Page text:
With the growing national demand for more electric generation, energy producers more than ever need the certainty that a comprehensive, longer-term multiple-emission reduction program would bring. In considering a long-term, comprehensive approach to power plant emissions, Congress must consider the uncertainties and challenges posed to the electric utility industry by the issue of climate change. If, indeed, legislation is intended to build some kind of certainty into our planning process, climate change must be on the environmental road map.
Some in the electric utility industry believe that any plan that considers climate change will doom our industry. I disagree and, in fact, am a firm believer that no climate change policy can be successful if it ignores coal, our most plentiful domestic natural resource.
With more than 250 years of proven recoverable reserves, coal is uniquely positioned to meet America's growing energy demands. In 1970, according to the Edison Electric Institute, America used 320 million tons of coal to generate electricity. By 1998, demand grew to 944 million tons, a l95-percent increase.
Generating electricity from coal is also significantly more affordable than the traditional alternatives: natural gas, nuclear power, and hydropower. On average, coal-based generation is about half the cost of natural-gas-based generation.
Coal-fired power plants supply more than half of the nation's electricity. But very few new coal plants are being built because they face a battery of existing and proposed emission-control requirements from federal and state agencies and even neighboring countries. The existing and proposed new requirements are focused primarily on the reductions of four power plant emissions: sulfur dioxide, nitrogen oxide, mercury, and carbon dioxide.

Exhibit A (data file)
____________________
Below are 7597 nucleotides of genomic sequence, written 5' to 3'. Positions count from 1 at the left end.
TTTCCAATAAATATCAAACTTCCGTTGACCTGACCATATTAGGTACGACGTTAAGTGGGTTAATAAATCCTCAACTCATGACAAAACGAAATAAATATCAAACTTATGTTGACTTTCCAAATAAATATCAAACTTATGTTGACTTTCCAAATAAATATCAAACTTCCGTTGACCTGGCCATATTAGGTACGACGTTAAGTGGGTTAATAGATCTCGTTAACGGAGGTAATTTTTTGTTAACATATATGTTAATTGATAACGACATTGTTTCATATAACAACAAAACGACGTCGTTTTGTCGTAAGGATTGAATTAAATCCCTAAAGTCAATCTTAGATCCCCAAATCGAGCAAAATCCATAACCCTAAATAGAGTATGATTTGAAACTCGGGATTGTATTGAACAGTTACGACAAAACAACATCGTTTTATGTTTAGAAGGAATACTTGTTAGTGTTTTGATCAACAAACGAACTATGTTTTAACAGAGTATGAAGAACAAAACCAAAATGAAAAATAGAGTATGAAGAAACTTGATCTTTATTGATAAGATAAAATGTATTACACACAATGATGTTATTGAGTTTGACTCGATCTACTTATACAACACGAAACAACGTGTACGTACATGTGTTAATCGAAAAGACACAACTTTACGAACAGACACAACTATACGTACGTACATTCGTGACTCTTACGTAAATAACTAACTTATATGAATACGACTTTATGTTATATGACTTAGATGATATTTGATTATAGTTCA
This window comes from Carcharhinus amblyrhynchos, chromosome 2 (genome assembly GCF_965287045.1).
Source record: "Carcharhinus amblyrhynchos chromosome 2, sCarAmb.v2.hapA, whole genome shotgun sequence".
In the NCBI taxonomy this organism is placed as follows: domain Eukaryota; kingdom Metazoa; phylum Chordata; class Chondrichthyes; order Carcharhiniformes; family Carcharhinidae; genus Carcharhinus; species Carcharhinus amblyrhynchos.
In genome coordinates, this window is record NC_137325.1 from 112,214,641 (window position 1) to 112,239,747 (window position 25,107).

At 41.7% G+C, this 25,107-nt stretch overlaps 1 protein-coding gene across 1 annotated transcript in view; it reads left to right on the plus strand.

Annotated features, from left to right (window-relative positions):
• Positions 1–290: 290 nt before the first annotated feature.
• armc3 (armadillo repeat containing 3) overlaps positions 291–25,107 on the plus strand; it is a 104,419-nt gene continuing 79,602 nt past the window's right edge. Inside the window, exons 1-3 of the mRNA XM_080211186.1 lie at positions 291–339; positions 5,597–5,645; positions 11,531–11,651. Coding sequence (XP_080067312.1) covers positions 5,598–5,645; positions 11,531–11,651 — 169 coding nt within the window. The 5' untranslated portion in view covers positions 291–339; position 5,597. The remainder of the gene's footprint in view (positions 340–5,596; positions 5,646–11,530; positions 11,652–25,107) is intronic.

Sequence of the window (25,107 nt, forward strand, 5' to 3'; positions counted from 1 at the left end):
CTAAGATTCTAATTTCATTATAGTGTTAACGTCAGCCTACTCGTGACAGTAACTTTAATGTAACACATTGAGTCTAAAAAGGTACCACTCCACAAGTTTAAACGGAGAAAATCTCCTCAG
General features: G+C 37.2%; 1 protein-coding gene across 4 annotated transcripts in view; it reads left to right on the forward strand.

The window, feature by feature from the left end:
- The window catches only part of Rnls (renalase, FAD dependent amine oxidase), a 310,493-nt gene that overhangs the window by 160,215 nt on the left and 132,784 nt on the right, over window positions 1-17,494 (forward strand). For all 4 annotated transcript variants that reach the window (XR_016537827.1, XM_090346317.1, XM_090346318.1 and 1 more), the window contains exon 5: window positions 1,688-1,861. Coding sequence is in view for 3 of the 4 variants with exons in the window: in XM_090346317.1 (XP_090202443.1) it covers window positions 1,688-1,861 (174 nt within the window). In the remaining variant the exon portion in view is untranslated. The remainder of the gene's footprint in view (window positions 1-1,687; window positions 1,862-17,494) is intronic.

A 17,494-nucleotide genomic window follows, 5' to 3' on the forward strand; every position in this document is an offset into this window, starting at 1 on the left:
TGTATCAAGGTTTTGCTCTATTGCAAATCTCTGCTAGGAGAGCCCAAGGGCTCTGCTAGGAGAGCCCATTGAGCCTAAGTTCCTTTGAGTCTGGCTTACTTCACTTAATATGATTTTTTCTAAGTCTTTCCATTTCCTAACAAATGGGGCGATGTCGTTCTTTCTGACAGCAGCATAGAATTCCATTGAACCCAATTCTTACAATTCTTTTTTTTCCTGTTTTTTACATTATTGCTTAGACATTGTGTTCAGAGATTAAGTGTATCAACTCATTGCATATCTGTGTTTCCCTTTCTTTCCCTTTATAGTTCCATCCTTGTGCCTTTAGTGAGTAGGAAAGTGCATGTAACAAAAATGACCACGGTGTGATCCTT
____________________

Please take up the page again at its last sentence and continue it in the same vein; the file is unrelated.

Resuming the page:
These requirements are unnecessarily duplicative, contradictory, piecemeal, and expensive. For example, the new requirements of the U.S. Environmental Protection Agency's current regulatory approach, including a 90-percent mercury reduction by 2008, would cost the electric industry and its customers more than $10 billion per year between 2010 and 2020.
As a result, the electric power industry faces enormous uncertainties as it tries to develop appropriate plans to upgrade plants and add pollution-control equipment. Utility planners are even more challenged by the need to ensure that their customers continue to receive reliable and affordable energy.
The unfortunate results of today's "regulatory soup" are unnecessarily high costs for both consumers and shareholders, longer down times for our generating stations, and continued uncertainty in an industry that is critical to human needs and the U.S. economy. The net result is that our collective progress toward cleaner air has not been what it could or should be.
As one of the nation's leading diversified energy companies, Cinergy has a lot at stake in today's regulatory climate. We have a total capitalization of $9 billion and assets of 12 billion. Our energy merchant segments (1) own or operate nearly 21,000 megawatts of electric and combined-heat plant generation in the United States and overseas. Approximately 13,000 of those mega-watts comprise our core system of 14 baseload stations and seven peaking stations, located in Ohio, Indiana, and Kentucky, where we serve 1.5 million electric and 500,000 retail gas customers.
We have made substantial investments in renewable energy; including such distributed generation systems as combined-heat-and-power plants, microturbines, and other emerging technologies. (2) But much of the electricity we produce here in the United States is generated by coal-fired power plants located in the Ohio River valley.
Last year, we burned 29.2 million tons of coal in our generating stations, and we project that our coal consumption will continue to grow in the foreseeable future. …